A Very Peculiar Man
Toward the end of chapter two, noting that he hasn’t yet seen the Count eat or drink, Harker remarks that Dracula is a very peculiar man. You said it, Bub. Parts of the first two chapters read to me the way the beginning of the movie Scream unfolds. Like the teenagers in the movie, Harker ignores many signs that things may be amiss. And, one assumes, things will wind up going as badly for Harker as for the teenagers. But there is a difference in what’s behind their attitudes, I think. The teenagers are carefree, daring, rash, and enjoying the gift of perceived immortality afforded to the youthful. Whether Harker is merely naive or is guilty of a rather less endearing tendency to write off the natives of the country he’s in as simple and superstitious I’m not entirely sure. Perhaps he’s both, for a tendency to underestimate people can itself be in a way naive.
In any case, it’s a little funny to read. Here’s my condensed treatment of Harker’s observations:
How strange: The landlord suddenly won’t speak to me about the Count even though it’s just achingly obvious that he can communicate adequately with me. Meh, it’s probably nothing.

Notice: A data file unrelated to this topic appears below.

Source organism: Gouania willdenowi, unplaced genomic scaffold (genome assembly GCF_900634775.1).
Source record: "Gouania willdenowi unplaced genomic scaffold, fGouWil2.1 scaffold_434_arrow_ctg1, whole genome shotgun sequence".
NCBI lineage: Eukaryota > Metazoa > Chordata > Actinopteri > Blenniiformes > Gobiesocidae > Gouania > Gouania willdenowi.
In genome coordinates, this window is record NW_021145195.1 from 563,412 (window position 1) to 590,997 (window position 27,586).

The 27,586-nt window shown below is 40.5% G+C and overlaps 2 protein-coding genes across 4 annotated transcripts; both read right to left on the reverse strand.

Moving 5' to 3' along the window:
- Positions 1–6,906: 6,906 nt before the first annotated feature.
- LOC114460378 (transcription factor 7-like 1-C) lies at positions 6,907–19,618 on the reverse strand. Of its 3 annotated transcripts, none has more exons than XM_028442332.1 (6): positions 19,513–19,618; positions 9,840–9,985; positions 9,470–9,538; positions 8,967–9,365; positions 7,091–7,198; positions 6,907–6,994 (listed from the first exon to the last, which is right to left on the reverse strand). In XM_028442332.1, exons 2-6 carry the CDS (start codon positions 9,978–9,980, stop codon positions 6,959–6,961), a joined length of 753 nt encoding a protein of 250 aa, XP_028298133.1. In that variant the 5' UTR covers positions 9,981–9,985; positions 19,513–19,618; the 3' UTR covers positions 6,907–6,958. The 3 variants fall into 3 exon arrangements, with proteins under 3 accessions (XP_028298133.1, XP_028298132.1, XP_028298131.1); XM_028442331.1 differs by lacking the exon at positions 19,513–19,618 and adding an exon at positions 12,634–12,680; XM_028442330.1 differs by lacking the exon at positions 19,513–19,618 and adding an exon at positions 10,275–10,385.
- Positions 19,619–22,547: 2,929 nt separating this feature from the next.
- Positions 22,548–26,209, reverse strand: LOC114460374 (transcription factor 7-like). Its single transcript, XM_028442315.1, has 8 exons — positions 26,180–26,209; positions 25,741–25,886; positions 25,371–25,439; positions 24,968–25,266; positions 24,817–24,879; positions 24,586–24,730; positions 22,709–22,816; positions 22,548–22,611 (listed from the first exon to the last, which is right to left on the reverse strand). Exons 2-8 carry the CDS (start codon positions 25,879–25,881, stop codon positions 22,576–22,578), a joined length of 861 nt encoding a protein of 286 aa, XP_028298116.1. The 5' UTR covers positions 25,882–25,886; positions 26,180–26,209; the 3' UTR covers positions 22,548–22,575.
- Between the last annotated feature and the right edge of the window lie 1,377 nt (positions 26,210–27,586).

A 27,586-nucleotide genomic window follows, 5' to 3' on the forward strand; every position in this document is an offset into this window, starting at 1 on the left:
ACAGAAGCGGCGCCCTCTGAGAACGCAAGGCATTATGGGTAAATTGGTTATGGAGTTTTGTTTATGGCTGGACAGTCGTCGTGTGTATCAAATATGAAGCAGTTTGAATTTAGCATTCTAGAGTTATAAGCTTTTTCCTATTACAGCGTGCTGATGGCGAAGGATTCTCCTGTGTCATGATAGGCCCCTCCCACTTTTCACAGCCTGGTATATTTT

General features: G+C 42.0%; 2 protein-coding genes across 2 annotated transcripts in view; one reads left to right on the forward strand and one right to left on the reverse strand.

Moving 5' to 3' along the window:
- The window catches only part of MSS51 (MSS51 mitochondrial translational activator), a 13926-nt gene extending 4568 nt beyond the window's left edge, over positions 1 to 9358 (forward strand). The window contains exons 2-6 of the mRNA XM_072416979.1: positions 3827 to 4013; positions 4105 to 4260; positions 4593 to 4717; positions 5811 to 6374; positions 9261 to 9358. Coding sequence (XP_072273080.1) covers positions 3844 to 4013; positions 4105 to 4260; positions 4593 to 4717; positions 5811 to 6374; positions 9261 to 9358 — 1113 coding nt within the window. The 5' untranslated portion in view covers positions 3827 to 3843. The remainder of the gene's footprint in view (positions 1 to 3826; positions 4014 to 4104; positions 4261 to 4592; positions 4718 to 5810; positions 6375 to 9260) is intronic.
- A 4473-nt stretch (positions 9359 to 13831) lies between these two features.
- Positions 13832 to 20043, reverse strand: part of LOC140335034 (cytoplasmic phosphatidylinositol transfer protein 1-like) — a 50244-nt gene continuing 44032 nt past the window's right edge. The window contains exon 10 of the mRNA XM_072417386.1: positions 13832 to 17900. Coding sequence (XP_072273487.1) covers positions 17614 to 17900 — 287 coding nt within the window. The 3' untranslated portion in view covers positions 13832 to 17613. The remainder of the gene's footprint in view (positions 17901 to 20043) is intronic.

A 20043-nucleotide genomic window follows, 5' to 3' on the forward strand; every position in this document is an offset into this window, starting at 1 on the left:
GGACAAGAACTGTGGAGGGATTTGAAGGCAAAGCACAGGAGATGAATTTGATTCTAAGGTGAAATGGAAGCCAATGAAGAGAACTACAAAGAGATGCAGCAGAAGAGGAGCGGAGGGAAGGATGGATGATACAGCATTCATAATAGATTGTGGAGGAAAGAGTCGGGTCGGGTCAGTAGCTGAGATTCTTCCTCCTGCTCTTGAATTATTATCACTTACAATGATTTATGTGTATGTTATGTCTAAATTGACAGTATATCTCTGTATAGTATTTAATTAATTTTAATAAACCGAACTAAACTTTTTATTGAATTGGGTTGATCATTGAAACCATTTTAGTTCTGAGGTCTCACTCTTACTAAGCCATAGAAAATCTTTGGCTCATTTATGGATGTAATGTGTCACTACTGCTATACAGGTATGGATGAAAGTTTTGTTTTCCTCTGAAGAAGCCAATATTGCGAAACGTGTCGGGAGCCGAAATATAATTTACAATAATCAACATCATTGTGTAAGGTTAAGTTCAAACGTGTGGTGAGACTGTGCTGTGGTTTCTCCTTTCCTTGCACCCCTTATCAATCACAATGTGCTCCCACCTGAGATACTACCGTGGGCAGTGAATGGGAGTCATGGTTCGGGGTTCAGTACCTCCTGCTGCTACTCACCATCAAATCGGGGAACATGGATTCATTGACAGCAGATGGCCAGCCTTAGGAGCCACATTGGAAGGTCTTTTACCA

What’s with the hysterical old lady with the crucifix?
Wonder why the coach driver and the landlady are whispering together about devils and hell and witches and looking at me frantically. Weirdos.
Wow, this coach driver sure is in a hurry. Sure wish he’d let me down to pee. And what’s with the blessings and gifts the other passengers are giving me?
My new driver sure has some crazy teeth.
Why are we driving around in circles? And what about these blue flames?
Those wolves sure seem to like my driver with the crazy teeth.
I think I blacked out for a while there. Anyway, we seem to be at the castle, but my driver just took off and left me here in the dark. Guess I’ll just wait here calmly.
This Dracula guy seems kind of dead.
Oh, and he sure has some crazy teeth and seems to love those wolves.
Dracula disappeared mysteriously for an hour, and when he came back, my dinner was ready. Oddly, there seem to be no servants at all.
I’m starting to feel a little lonely and creeped out.
Hey, Dracula seems not to have a reflection, and he grabbed my throat when he saw blood from where I cut myself shaving. Asshole. It’s ok, though — when he touched the crucifix that crazy old lady gave me, he backed off.
I still haven’t seen the Count eat or drink. He must be a very peculiar man!
Think I’ll have a look around. Wait a minute… this place feels a little like a prison. Wonder if something fishy’s going on here.
Did Stoker make Harker deliberately dim, I wonder, or is this a clumsy attempt to layer suspense in one detail at a time?